The religious mode suits Atlas Shrugged. The Galt's Gulch chapters are immensely dull--as perfection, even a morally inverted perfection, can only be--but the action picks up fiercely afterward, as Dagny opts to rejoin the world in a doomed attempt to save it from self-destruction. The book's version of America falls apart before our eyes, its numerous villains deform themselves into complete and irredeemable monsters, and its heroes bloom heroic in utterly ridiculous grandeur. The third and final part of Atlas Shrugged, is a book of revelation.

Sunday, May 27, 2012

Preach the Controversy

He walked, as if this were his form of last tribute and funeral procession for the young life that had ended in his arms. He felt an anger too intense to identify except as a pressure within him: it was a desire to kill. 
The desire was not directed at the unknown thug who had sent a bullet through the boy's body, or at the looting bureaucrats who had hired the thug to do it, but at the boy's teachers who had delivered him, disarmed, to the thug's gun--at the soft, safe assassins of college classrooms who, incompetent to answer the queries of a quest for reason, took pleasure in crippling the young minds entrusted to their care. 
~ Atlas Shrugged, page 910
This is an old story in internet time, but it's worth digging into the implications of BB&T paying schools to teach Ayn Rand's creed of radical selfishness:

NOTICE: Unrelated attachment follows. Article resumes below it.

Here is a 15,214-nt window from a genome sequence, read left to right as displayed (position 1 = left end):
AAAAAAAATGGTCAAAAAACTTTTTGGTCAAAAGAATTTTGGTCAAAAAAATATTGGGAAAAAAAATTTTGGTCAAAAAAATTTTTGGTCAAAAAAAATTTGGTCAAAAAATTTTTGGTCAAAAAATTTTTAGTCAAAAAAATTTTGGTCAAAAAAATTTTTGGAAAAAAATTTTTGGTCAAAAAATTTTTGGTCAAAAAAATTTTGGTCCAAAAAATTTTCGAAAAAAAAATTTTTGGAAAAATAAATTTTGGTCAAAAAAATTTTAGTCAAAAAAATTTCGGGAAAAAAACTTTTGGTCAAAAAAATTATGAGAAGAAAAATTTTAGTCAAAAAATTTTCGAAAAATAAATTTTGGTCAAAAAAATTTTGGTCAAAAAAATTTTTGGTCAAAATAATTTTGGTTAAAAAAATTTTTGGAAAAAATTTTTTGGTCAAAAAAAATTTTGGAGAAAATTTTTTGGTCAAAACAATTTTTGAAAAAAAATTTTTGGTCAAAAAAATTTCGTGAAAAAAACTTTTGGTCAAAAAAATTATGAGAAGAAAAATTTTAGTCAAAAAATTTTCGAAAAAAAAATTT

John Allison, CEO of banking giant BB&T, calls Ayn Rand's novel Atlas Shrugged "the best defense of capitalism ever written." He says that Rand changed his life, and he's working to ensure that the deceased author isn't left out of the nation's college curricula.
Since 2005, the BB&T Charitable Foundation has given 25 colleges and universities several million dollars to start programs devoted to the study of Rand's books and economic philosophy. In January, the company announced it was donating $1 million to Marshall University in West Virginia.
The money would establish a course dedicated to Rand's Atlas Shruggedand Adam Smith's The Wealth of Nations, and help create the BB&T Center for the Advancement of American Capitalism on campus..... 
"[Objectivism] goes against the collective wisdom of the human race, I think, pretty much everywhere," says [Sociology professor Rick] Wilson. "I think it's a curious interpretation of philanthropy to use corporate money to promote, really, an extreme philosophy."
More curious is the interpretation of philanthropy to spread an ideology that is anti-philanthropy and, moreover, explicitly misanthropic ("I worship individuals for their highest possibilities as individuals, and I loathe humanity, for its failure to live up to these possibilities"). Yet it is not exactly a contradiction. If one believes Ayn Rand's ideology, including the idea that money is the greatest arbiter of objective value, then the willingness of well-endowed corporations to funnel large sums of cash towards promoting Ayn Rand's ideas proves their value. Never mind the scholasticism, here's self-validation!